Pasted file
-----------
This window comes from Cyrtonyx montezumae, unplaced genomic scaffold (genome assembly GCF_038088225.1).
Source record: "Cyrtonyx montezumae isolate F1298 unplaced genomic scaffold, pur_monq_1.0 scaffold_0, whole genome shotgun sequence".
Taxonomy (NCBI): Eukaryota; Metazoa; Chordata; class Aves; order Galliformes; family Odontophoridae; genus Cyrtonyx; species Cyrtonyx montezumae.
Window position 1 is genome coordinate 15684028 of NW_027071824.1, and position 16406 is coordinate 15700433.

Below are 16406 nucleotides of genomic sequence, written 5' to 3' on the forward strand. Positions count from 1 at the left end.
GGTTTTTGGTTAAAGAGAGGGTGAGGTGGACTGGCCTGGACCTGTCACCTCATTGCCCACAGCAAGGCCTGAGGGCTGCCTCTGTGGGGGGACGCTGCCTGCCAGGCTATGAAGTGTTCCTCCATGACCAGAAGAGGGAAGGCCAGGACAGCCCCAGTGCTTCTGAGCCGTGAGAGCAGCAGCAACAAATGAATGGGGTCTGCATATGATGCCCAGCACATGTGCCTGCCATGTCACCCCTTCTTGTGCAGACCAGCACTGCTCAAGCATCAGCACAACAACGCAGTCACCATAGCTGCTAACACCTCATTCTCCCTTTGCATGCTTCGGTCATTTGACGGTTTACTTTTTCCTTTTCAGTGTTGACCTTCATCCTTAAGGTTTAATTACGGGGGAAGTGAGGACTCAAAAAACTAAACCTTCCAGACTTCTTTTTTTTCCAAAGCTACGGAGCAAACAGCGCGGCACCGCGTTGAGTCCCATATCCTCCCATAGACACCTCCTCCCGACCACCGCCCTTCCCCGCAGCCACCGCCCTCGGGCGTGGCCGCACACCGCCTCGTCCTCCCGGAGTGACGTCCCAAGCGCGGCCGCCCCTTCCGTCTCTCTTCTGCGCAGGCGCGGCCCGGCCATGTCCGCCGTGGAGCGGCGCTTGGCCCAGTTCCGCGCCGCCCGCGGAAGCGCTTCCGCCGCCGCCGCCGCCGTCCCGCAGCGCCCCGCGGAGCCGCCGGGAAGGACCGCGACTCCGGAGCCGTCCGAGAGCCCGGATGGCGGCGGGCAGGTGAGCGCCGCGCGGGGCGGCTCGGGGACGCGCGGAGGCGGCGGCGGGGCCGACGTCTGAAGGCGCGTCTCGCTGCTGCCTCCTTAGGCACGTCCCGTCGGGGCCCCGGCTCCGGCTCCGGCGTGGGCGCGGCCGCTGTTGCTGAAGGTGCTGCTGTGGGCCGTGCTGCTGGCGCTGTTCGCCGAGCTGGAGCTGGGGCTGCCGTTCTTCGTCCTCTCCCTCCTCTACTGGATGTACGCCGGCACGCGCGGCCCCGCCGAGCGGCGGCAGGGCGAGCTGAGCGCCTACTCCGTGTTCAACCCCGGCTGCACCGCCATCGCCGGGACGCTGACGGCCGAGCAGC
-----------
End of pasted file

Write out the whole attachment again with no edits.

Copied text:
This window comes from Cyrtonyx montezumae, unplaced genomic scaffold (genome assembly GCF_038088225.1).
Source record: "Cyrtonyx montezumae isolate F1298 unplaced genomic scaffold, pur_monq_1.0 scaffold_0, whole genome shotgun sequence".
Taxonomy (NCBI): Eukaryota; Metazoa; Chordata; class Aves; order Galliformes; family Odontophoridae; genus Cyrtonyx; species Cyrtonyx montezumae.
Window position 1 is genome coordinate 15684028 of NW_027071824.1, and position 16406 is coordinate 15700433.

Below are 16406 nucleotides of genomic sequence, written 5' to 3' on the forward strand. Positions count from 1 at the left end.
GGTTTTTGGTTAAAGAGAGGGTGAGGTGGACTGGCCTGGACCTGTCACCTCATTGCCCACAGCAAGGCCTGAGGGCTGCCTCTGTGGGGGGACGCTGCCTGCCAGGCTATGAAGTGTTCCTCCATGACCAGAAGAGGGAAGGCCAGGACAGCCCCAGTGCTTCTGAGCCGTGAGAGCAGCAGCAACAAATGAATGGGGTCTGCATATGATGCCCAGCACATGTGCCTGCCATGTCACCCCTTCTTGTGCAGACCAGCACTGCTCAAGCATCAGCACAACAACGCAGTCACCATAGCTGCTAACACCTCATTCTCCCTTTGCATGCTTCGGTCATTTGACGGTTTACTTTTTCCTTTTCAGTGTTGACCTTCATCCTTAAGGTTTAATTACGGGGGAAGTGAGGACTCAAAAAACTAAACCTTCCAGACTTCTTTTTTTTCCAAAGCTACGGAGCAAACAGCGCGGCACCGCGTTGAGTCCCATATCCTCCCATAGACACCTCCTCCCGACCACCGCCCTTCCCCGCAGCCACCGCCCTCGGGCGTGGCCGCACACCGCCTCGTCCTCCCGGAGTGACGTCCCAAGCGCGGCCGCCCCTTCCGTCTCTCTTCTGCGCAGGCGCGGCCCGGCCATGTCCGCCGTGGAGCGGCGCTTGGCCCAGTTCCGCGCCGCCCGCGGAAGCGCTTCCGCCGCCGCCGCCGCCGTCCCGCAGCGCCCCGCGGAGCCGCCGGGAAGGACCGCGACTCCGGAGCCGTCCGAGAGCCCGGATGGCGGCGGGCAGGTGAGCGCCGCGCGGGGCGGCTCGGGGACGCGCGGAGGCGGCGGCGGGGCCGACGTCTGAAGGCGCGTCTCGCTGCTGCCTCCTTAGGCACGTCCCGTCGGGGCCCCGGCTCCGGCTCCGGCGTGGGCGCGGCCGCTGTTGCTGAAGGTGCTGCTGTGGGCCGTGCTGCTGGCGCTGTTCGCCGAGCTGGAGCTGGGGCTGCCGTTCTTCGTCCTCTCCCTCCTCTACTGGATGTACGCCGGCACGCGCGGCCCCGCCGAGCGGCGGCAGGGCGAGCTGAGCGCCTACTCCGTGTTCAACCCCGGCTGCACCGCCATCGCCGGGACGCTGACGGCCGAGCAGC